Government says airlines “not required” to refund taxes on nonrefundable tickets

Kirk Miller knew his nonrefundable US Airways tickets was lost when he canceled his flight, but like many air travelers, he wondered about the taxes. Could he get those back?

“It is my understanding that although the fare is not refundable, the taxes included in the price of an airline ticket are refundable,” he says. “Airlines act as tax collectors, but they are supposed to hold the taxes in escrow until you actually travel, when they pay the government(s).”

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Not exactly, it turns out. A US Airways representative told him the taxes were also nonrefundable. He sent a brief, polite email to the airline, and was again rebuffed.

I’ve raised this question in the past, too. Some airlines apparently keep the money. Others return it.

I suggested he ask the Transportation Department about the taxes. So he did.

Here’s the eye-opening response:

This is in response to your inquiry about the refundability of taxes on non-refundable airline tickets.

Tickets for domestic air transportation are subject to an air transportation excise tax of 7.5% of the air fare plus $3.70 per flight segment. By law, this tax applies to the sale of air transportation, not to the transportation itself. Airlines remit this tax to the government shortly after the ticket is issued. If the passenger changes his or her schedule and forfeits the air fare on a non-refundable ticket, the airline still owes this tax to the government.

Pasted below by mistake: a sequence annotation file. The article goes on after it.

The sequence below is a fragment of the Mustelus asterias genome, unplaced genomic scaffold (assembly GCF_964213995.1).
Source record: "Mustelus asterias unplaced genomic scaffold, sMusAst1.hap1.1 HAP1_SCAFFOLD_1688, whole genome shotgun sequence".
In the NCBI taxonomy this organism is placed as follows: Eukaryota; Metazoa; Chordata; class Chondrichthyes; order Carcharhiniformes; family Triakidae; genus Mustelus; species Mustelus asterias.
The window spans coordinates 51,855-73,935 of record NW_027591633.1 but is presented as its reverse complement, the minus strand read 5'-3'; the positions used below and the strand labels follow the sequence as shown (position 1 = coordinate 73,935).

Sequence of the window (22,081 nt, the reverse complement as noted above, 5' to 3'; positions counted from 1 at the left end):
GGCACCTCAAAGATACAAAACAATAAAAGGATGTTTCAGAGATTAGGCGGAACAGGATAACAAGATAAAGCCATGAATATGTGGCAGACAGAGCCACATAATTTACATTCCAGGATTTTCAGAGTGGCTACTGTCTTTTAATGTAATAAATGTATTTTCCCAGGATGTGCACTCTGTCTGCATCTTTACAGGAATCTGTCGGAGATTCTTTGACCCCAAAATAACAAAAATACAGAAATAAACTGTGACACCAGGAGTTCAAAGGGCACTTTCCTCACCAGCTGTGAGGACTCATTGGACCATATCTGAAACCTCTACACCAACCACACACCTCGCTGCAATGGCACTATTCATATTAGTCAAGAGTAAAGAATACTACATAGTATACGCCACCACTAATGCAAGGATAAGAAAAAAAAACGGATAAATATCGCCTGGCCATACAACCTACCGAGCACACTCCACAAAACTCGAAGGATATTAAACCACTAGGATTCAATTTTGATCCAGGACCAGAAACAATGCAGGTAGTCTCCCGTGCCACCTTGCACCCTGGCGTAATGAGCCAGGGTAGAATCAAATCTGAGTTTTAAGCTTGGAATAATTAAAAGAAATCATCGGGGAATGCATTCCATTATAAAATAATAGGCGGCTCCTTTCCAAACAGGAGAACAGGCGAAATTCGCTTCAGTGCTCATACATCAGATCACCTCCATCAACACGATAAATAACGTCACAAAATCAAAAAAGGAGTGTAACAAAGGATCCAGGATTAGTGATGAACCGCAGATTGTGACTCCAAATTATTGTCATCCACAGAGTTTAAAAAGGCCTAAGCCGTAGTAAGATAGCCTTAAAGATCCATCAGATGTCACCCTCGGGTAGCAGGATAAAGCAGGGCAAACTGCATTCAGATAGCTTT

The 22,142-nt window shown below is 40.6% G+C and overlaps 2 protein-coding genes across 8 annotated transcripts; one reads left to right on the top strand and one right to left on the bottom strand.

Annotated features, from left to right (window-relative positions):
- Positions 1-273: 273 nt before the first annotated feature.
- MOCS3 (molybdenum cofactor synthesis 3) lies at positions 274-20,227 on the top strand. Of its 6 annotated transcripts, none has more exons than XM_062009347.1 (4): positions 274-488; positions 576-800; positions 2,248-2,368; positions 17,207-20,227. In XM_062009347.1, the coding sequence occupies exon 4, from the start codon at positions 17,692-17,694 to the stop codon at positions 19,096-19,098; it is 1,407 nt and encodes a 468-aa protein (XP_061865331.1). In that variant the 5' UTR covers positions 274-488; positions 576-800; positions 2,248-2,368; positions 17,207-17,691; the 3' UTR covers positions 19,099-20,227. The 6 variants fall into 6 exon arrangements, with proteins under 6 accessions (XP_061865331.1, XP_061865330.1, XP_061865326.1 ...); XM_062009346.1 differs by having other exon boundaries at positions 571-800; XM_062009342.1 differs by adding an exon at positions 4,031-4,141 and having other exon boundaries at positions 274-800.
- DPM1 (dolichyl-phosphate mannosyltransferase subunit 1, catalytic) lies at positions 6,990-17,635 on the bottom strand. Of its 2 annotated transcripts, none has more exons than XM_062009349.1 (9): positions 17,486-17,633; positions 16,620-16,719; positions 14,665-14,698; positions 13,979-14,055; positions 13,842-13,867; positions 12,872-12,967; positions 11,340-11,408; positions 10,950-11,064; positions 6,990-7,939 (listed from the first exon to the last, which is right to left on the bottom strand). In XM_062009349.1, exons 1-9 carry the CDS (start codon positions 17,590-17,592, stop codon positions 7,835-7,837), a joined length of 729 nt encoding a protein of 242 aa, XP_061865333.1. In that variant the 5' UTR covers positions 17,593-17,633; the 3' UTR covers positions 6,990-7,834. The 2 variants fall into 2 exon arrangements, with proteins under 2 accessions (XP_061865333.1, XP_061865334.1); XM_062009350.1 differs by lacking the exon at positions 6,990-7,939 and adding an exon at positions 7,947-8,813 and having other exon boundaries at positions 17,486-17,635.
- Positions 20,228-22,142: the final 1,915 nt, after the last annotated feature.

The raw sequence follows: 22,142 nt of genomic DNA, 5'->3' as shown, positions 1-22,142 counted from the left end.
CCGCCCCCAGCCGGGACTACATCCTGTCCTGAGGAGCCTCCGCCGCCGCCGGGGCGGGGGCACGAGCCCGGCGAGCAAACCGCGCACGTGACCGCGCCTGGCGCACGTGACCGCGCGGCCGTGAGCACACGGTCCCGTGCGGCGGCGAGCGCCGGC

Under the law, if an airline refunds the air fare, it is free to, but not required to, refund the tax. If the airline refunds the air fare but does not refund the tax, the traveler can claim the a refund of the tax from the IRS by filing form 8849 with that agency. If the airline does not refund the fare, then as indicated in the previous paragraph the tax on that fare is payable to the government.

The U.S. Department of Transportation does not regulate any of the various government fees that appear on airline tickets. The U.S. air transportation excise tax on airline tickets is administered by the Internal Revenue Service, Office of the Chief Counsel, Excise Tax Branch (202-622-3130).

Similarly, the other taxes and government fees on airline tickets are each administered by the agency that oversees the fee in question. For example, an “XF” fee is a Passenger Facility Charge of up to $4.50 per participating airport, which is used for airport improvements; this fee is administered by the Federal Aviation Administration.

On international tickets, an “XY” charge is an immigration inspection fee, and a “YC” charge is a customs inspection fee. Both of those fees are administered by the office of Immigration and Customs Enforcement of the Department of Homeland Security. There is also an agricultural inspection fee on tickets for international transportation; this fee is administered by the U.S. Department of Agriculture.

We do not have information on the policies of those agencies concerning the refundability of their fees on non-refundable tickets.

That’s fascinating.

According to the government, taxes are being remitted shortly after the sale and may be refunded if the airline wants to.

I wonder what would happen if a site like Yapta decided to build an automated system that applied for a refund from airlines that had a policy to offer taxes back? How much money could air travelers save — particularly when taxes can sometimes account for nearly half the airfare?